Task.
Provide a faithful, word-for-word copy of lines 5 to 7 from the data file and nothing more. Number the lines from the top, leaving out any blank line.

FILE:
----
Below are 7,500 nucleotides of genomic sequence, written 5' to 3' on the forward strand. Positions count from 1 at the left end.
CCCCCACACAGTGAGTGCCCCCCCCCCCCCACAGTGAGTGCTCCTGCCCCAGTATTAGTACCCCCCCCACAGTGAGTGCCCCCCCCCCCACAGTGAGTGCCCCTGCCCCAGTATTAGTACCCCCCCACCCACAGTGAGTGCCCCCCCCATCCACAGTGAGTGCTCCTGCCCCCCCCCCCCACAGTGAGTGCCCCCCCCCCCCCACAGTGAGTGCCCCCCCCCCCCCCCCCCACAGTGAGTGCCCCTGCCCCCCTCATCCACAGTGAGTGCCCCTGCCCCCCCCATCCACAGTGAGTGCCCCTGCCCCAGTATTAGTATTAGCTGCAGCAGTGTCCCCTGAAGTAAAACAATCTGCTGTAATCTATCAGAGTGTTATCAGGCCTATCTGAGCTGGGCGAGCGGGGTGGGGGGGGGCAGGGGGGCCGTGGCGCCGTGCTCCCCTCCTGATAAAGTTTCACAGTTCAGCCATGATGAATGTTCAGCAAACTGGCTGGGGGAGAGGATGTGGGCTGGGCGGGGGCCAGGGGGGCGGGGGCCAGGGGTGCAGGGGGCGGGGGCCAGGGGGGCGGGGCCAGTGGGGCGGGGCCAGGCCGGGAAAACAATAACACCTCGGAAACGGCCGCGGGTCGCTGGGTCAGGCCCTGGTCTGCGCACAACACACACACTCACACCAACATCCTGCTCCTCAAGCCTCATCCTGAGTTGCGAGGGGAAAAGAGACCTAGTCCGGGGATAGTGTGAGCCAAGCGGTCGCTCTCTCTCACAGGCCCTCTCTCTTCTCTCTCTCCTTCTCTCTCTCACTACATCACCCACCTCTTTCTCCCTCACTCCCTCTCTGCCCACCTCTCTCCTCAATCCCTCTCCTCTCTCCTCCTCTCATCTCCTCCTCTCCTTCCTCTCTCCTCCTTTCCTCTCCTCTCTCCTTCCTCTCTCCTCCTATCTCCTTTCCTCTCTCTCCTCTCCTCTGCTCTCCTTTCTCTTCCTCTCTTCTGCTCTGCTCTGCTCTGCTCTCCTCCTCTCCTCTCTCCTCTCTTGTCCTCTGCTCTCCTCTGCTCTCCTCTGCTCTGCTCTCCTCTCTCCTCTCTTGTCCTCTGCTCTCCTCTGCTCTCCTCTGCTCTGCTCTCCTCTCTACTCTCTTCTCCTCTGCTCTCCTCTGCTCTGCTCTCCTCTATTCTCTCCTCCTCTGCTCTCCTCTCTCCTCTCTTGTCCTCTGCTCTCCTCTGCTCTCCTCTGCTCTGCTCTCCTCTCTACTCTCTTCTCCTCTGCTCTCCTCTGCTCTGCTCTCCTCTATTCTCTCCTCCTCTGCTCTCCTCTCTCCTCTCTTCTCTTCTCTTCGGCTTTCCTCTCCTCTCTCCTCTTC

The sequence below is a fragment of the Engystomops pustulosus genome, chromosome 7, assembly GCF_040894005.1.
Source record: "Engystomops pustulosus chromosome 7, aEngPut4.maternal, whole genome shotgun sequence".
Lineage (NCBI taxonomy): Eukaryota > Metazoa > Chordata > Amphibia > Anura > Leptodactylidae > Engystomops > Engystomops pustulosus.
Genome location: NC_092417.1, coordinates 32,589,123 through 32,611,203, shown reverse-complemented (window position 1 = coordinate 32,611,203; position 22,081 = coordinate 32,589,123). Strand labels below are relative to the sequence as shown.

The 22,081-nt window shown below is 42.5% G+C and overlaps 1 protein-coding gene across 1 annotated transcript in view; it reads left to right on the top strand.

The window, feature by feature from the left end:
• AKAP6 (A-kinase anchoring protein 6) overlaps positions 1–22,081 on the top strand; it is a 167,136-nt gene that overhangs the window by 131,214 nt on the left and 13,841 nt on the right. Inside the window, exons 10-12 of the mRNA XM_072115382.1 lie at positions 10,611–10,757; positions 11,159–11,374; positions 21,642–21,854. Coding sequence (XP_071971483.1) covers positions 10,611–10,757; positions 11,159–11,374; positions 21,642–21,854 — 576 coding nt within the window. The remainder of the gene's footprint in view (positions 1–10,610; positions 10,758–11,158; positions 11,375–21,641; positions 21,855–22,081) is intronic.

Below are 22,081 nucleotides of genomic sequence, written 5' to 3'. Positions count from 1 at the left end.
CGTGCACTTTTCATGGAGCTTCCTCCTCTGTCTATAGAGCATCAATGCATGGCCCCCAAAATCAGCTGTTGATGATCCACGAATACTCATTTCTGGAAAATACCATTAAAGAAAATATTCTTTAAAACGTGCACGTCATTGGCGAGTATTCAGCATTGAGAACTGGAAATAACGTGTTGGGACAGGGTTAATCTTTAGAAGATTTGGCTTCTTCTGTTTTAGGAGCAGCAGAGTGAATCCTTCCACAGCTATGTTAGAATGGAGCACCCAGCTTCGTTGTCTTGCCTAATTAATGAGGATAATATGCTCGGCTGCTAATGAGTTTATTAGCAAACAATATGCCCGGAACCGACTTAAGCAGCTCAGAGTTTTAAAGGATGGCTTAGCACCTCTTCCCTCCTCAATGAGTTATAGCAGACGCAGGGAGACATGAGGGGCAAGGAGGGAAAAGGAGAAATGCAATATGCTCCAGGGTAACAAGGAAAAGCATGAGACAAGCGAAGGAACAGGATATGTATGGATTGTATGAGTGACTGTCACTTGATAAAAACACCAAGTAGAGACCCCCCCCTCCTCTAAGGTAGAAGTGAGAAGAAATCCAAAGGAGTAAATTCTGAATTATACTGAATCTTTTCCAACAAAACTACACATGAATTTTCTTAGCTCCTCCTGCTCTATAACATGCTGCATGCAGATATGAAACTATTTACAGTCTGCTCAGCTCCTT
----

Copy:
Lineage (NCBI taxonomy): Eukaryota > Metazoa > Chordata > Amphibia > Anura > Leptodactylidae > Engystomops > Engystomops pustulosus.
Genome location: NC_092417.1, coordinates 32,589,123 through 32,611,203, shown reverse-complemented (window position 1 = coordinate 32,611,203; position 22,081 = coordinate 32,589,123). Strand labels below are relative to the sequence as shown.

The 22,081-nt window shown below is 42.5% G+C and overlaps 1 protein-coding gene across 1 annotated transcript in view; it reads left to right on the top strand.